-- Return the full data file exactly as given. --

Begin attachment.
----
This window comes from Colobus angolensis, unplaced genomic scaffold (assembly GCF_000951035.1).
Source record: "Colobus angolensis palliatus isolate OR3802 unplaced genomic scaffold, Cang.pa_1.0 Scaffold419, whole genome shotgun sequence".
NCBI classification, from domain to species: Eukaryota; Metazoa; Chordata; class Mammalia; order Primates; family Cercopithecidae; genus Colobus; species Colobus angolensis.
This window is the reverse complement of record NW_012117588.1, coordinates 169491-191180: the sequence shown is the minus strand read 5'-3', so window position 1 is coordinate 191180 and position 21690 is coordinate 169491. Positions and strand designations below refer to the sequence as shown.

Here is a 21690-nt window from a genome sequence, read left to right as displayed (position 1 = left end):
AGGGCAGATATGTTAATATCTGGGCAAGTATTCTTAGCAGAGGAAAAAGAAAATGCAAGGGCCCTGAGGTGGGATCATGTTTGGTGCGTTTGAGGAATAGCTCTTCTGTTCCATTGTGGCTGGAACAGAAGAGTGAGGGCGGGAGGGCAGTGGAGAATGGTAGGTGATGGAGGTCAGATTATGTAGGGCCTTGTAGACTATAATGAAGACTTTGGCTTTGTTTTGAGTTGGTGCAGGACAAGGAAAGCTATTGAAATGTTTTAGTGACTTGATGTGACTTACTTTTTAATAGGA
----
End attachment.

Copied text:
This window comes from Colobus angolensis, unplaced genomic scaffold (assembly GCF_000951035.1).
Source record: "Colobus angolensis palliatus isolate OR3802 unplaced genomic scaffold, Cang.pa_1.0 Scaffold419, whole genome shotgun sequence".
NCBI classification, from domain to species: Eukaryota; Metazoa; Chordata; class Mammalia; order Primates; family Cercopithecidae; genus Colobus; species Colobus angolensis.
This window is the reverse complement of record NW_012117588.1, coordinates 169491-191180: the sequence shown is the minus strand read 5'-3', so window position 1 is coordinate 191180 and position 21690 is coordinate 169491. Positions and strand designations below refer to the sequence as shown.

Here is a 21690-nt window from a genome sequence, read left to right as displayed (position 1 = left end):
AGGGCAGATATGTTAATATCTGGGCAAGTATTCTTAGCAGAGGAAAAAGAAAATGCAAGGGCCCTGAGGTGGGATCATGTTTGGTGCGTTTGAGGAATAGCTCTTCTGTTCCATTGTGGCTGGAACAGAAGAGTGAGGGCGGGAGGGCAGTGGAGAATGGTAGGTGATGGAGGTCAGATTATGTAGGGCCTTGTAGACTATAATGAAGACTTTGGCTTTGTTTTGAGTTGGTGCAGGACAAGGAAAGCTATTGAAATGTTTTAGTGACTTGATGTGACTTACTTTTTAATAGGA